Finbarr Fallon

An experimental take on the ubiquitous window results in a whimsical collage of openings of various types and sizes that fosters interaction among family.

This 4-bedroom apartment is a matrimonial home belonging to a couple in their 30s who work in finance and tech.

Apart from requesting to combine two bedrooms into one larger master bedroom, allocate one room as a study for the wife who works from home and set aside a future children’s room, they did not really ask for anything out of the ordinary in their brief to L Architects. 

Who: A newlywed couple in their 30s
Home: A 4-bedroom condominium at Paterson Residence
Size: 1,658 sq ft (154 sqm)
Interior Designer: L Architects

Dumbbell layout condo

The condo apartment has a dumbbell layout where the bedrooms are located on either side of the central living and dining areas.

This is generally considered an efficient arrangement and the design team comprising principal architect, Lim Shing Hui, and architectural assistant, Tse Lee Shing immediately recognised its potential and took it upon themselves to create something meaningful for the new owners.

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3 Month Renovation

“We realised that the clients cannot ask for something that they do not know, so it is really up to us to pitch an interesting design idea,” says Shing Hui. 

A good place to start is by addressing existing shortcomings. A visit to the site at the start of this 3-month renovation project convinced the architects Shing Hui and Lee Shing that the apartment had just too many walls, which made the rooms feel isolated, hardly a conducive environment for starting and raising a family.

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Too many walls

The duo set out to reduce the number of walls surrounding the main living and dining areas, but instead of demolishing entire walls, they explored a more unusual approach.

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Windows in the house

“We wanted to see if we could introduce more openings that look into these shared spaces. To me, windows can be considered one of the most interesting architectural elements with multiple functions. Somehow, they are not often used in renovation projects and we felt that we could try and push the boundary with windows for this project,” shares architect Shing Hui. 

It is ironical that although the rooms are located around the communal living and dining spaces, they feel cut-off because of the existing walls. Windows would establish a connection.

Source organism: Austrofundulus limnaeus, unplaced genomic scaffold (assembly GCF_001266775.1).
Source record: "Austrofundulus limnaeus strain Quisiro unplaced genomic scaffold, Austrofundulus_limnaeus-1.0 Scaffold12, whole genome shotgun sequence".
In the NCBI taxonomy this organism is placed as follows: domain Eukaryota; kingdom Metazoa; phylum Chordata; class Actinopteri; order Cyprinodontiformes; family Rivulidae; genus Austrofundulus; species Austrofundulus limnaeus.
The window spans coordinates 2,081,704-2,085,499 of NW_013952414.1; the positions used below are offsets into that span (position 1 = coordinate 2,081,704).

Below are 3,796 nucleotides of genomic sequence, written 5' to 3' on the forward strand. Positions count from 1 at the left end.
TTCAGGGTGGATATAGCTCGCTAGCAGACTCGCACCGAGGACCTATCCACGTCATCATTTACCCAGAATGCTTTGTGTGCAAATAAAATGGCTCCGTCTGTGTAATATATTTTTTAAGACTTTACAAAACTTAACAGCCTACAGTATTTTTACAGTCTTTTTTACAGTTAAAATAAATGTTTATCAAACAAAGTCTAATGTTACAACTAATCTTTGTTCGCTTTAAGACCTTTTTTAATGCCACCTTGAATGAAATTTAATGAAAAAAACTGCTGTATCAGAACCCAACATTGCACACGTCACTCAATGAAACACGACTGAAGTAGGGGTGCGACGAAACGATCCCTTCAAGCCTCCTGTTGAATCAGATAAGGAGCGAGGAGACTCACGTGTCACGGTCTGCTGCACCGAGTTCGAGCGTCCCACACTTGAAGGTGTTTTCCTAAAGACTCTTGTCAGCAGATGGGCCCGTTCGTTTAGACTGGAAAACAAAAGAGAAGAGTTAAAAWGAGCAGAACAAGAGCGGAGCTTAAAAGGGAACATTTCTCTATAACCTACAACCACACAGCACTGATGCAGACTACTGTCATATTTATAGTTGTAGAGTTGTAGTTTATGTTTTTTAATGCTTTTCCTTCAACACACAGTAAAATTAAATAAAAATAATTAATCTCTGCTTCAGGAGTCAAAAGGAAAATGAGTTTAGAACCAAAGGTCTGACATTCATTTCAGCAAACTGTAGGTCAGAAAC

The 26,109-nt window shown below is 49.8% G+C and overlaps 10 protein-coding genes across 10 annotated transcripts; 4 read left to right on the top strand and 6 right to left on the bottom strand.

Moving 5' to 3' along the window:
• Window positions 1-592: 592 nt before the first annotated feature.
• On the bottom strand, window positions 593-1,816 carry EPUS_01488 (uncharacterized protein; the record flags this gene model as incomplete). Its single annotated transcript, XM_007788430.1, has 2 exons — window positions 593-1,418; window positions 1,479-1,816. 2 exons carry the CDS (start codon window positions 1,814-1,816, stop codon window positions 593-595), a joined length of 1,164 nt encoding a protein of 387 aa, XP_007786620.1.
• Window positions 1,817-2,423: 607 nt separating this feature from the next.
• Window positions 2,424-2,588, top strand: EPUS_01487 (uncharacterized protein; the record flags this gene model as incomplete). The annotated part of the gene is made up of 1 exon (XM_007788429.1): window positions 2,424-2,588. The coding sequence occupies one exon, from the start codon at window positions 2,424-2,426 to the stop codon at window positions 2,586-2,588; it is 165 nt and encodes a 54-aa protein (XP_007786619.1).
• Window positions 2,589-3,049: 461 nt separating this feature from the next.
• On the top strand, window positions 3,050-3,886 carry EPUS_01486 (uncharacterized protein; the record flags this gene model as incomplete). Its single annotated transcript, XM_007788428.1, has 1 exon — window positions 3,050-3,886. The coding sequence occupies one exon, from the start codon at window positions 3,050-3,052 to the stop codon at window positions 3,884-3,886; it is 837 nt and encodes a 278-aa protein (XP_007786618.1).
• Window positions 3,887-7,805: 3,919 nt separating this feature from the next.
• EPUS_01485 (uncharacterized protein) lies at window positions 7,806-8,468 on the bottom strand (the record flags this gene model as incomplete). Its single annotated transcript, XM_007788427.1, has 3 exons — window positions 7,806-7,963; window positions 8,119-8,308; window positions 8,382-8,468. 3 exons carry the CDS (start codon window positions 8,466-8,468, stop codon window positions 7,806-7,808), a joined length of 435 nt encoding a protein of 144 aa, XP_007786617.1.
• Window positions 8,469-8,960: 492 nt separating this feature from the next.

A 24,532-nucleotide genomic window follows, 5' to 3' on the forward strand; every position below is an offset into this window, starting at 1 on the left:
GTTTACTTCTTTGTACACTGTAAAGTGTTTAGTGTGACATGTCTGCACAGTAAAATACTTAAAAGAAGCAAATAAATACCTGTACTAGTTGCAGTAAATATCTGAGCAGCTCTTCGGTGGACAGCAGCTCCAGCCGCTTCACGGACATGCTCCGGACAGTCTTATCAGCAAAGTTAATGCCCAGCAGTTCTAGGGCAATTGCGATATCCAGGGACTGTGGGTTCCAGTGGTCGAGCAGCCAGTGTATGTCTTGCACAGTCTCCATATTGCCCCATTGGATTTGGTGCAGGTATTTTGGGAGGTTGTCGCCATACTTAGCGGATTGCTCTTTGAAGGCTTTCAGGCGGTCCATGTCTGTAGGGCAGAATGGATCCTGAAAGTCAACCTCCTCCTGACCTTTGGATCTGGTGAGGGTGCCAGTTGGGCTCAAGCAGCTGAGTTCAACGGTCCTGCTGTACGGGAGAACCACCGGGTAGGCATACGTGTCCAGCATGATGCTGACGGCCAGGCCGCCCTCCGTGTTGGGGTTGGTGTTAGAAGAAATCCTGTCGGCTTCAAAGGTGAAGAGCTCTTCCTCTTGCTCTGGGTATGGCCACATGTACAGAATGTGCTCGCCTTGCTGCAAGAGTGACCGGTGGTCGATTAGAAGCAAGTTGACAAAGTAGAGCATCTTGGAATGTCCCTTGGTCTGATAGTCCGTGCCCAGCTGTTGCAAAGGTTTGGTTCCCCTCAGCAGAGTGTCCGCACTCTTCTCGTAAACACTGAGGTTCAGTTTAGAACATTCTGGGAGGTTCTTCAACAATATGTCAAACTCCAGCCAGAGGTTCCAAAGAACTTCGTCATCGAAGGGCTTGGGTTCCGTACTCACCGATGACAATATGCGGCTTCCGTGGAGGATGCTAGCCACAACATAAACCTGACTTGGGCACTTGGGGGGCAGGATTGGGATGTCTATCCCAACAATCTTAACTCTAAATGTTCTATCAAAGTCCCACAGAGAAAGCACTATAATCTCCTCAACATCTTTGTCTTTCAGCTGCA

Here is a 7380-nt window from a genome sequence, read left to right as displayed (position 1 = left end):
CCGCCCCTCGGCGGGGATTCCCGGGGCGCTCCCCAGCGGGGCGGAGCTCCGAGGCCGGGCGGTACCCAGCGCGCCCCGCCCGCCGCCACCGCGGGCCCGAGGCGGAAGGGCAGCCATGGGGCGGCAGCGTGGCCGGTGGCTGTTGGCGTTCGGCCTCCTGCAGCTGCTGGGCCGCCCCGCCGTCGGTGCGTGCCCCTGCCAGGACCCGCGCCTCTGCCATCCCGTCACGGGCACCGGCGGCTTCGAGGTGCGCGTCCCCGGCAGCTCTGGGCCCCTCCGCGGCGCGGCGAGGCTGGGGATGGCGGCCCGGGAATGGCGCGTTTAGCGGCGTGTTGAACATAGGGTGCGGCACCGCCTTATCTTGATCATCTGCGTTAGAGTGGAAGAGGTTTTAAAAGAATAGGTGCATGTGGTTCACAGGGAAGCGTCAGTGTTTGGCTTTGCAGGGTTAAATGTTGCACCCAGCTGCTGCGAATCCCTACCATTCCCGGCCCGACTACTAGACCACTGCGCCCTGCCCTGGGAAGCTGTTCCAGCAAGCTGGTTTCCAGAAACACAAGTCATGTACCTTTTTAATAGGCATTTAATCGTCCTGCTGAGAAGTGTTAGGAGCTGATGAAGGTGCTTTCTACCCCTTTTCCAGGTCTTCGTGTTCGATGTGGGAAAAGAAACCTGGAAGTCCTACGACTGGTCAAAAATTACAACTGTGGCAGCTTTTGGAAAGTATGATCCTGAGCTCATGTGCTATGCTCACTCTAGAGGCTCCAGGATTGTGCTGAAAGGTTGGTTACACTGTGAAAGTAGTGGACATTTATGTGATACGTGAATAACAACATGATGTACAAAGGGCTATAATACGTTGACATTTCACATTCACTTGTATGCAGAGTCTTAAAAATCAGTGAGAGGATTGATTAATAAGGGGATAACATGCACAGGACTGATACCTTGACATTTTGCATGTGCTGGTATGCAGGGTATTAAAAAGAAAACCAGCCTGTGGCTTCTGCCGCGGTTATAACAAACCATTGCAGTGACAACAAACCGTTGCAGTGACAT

With the walls intact and new fenestrations inserted into them, occupants have the flexibility of opening the windows when they wish to interact with other family members or closing them when privacy is desired.

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Bifold window for kitchen

Another advantage is the optimisation of natural cross-ventilation within the apartment.

The interior designers experimented with different window systems to create a playful composition that is visually interesting without the need for feature walls or art.

“The positioning of the windows and the type of windows specified for each space were carefully considered to correlate to the functions on both sides of the wall,” Shing Hui explains.

A vertical bi-fold window was introduced in the wall separating the dining area and master bedroom. It opens towards the former to form a cantilevered, roof-like element below the apartment ceiling that gives the dining area a more human scale.

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Bay window bench

Along with a custom-built bench, the space has a cosy ambience that has set the scene for some meaningful conversations among family and friends since the couple moved into their new home in September 2021.

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Sash Window

A low-level, peekaboo sash window between the living room and provisional children’s room seems like just the thing for the couple’s future kids to have some fun with, or for the grown-ups to keep an eye on the young ones playing in the bedroom.

Extra slide-and-fold windows near the ceiling ensure that the child taking the upper bunk of the double-decker bed would not feel alienated.

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Urban Loneliness

Architects Shing Hui and Lee Shing share a common critique about modern-day urban living: “We believe that many of us live in isolation without really realising it. We live apart even though we share the same address.”

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Interior windows between rooms

The way that they have gone about introducing windows into the internal walls of the home has made it possible to divide rooms into separate spaces, but when opened, generates a fluid sequence of freely accessible and connected rooms that are more conducive for family life.

These windows also create a layering effect that adds to the spatial depth of the home.

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